Now, President Obama is weighing whether and how he can leave his own permanent imprint on history by designating about 2 million acres of land, known as the Bears Ears, as a national monument.
And despite the uniformly acknowledged historical significance of the area, some people regard the conservation efforts by the White House as classic federal overreach. In the current-era conflict between Washington and rural Westerners, the idea of a Bears Ears national monument has produced warnings of a possible armed insurrection.
In a state where the federal government owns 65 percent of the land, many conservatives already resent existing restrictions because they bar development that could generate additional revenue. Out-of-state militias came to San Juan County two years ago, when Commissioner Phil Lyman helped lead an all-terrain-vehicle protest ride through a canyon the Bureau of Land Management had closed to motorized traffic in 2007. Lyman is appealing the 10-day jail sentence he received in connection with the protest, and he argues that his case shows how BLM officials place the priorities of environmentalists over those of local residents.
“I would hope that my fellow Utahans would not use violence, but there are some deeply held positions that cannot just be ignored,” Sen. Orrin G. Hatch, the veteran Republican lawmaker, said in an interview.Well, that's certainly comforting. And once again, the President clearly has the law on his side.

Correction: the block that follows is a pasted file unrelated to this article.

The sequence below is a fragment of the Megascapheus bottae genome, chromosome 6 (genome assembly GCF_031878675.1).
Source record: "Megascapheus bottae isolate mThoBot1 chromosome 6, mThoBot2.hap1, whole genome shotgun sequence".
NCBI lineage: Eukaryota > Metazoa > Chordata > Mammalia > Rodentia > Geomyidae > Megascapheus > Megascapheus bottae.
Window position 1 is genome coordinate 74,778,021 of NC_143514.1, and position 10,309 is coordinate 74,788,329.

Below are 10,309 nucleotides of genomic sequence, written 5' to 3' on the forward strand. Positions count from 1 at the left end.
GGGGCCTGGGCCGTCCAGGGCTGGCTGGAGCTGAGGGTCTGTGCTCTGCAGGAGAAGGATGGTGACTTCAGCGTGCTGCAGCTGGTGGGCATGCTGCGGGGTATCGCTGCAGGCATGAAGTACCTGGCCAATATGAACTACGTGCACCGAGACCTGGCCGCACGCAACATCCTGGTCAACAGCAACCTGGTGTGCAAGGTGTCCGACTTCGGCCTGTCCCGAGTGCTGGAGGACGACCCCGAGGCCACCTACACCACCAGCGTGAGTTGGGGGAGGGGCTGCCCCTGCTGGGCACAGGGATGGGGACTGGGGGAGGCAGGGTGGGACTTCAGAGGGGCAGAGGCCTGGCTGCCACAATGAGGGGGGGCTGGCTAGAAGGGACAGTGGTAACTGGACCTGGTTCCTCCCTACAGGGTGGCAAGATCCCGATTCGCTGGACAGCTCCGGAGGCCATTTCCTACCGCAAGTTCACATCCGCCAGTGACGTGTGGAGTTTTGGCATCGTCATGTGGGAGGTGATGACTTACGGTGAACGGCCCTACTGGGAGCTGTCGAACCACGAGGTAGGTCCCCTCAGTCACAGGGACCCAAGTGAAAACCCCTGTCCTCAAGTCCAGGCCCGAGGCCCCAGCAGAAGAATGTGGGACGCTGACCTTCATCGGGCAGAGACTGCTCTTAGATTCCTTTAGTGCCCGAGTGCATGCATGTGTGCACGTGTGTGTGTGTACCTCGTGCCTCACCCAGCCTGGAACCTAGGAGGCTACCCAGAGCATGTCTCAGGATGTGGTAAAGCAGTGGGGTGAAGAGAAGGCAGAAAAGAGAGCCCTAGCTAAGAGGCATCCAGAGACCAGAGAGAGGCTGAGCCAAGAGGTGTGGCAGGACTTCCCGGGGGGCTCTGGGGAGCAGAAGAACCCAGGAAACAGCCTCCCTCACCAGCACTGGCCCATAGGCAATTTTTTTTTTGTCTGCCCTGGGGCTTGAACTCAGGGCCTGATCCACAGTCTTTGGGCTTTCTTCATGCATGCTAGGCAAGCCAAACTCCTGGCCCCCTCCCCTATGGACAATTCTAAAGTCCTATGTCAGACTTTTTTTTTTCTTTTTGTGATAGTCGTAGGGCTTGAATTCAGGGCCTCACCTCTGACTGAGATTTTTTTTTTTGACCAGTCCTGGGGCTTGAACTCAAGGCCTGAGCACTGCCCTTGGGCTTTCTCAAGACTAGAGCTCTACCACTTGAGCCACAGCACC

But some lawmakers have suggested that unilateral action by the president, under the 1906 Antiquities Act, could provoke the same sort of resistance that led to the 41-day armed takeover of the Malheur National Wildlife Refuge in Oregon earlier this year.
“There is a lot of conflict that has escalated into being on the precipice of violence that is unnecessary and unwarranted,” said Rep. Jason Chaffetz (R-Utah), who opposes the designation.
Obama has approached the designation of national monuments as a way to bolster the country’s defenses against climate change and as a way to make the national narrative more inclusive, in addition to his obligation to safeguard the country’s national treasures.
Please note that Utah Republicans aren't saying that the President doesn't have the authority to do this, note that they are saying if he does designate the national monument that he will provoke possibly deadly violence and it will be his fault.
President Obama is attempting to protect Native American culture (and more than any other president in memory he has done quite a bit in that regard) as well as land vulnerable to climate change and the response from the "loyal opposition" is "Oh, well you can do that but *I* wouldn't, you're likely to get somebody shot."
Can Republicans not be awful, even for a moment?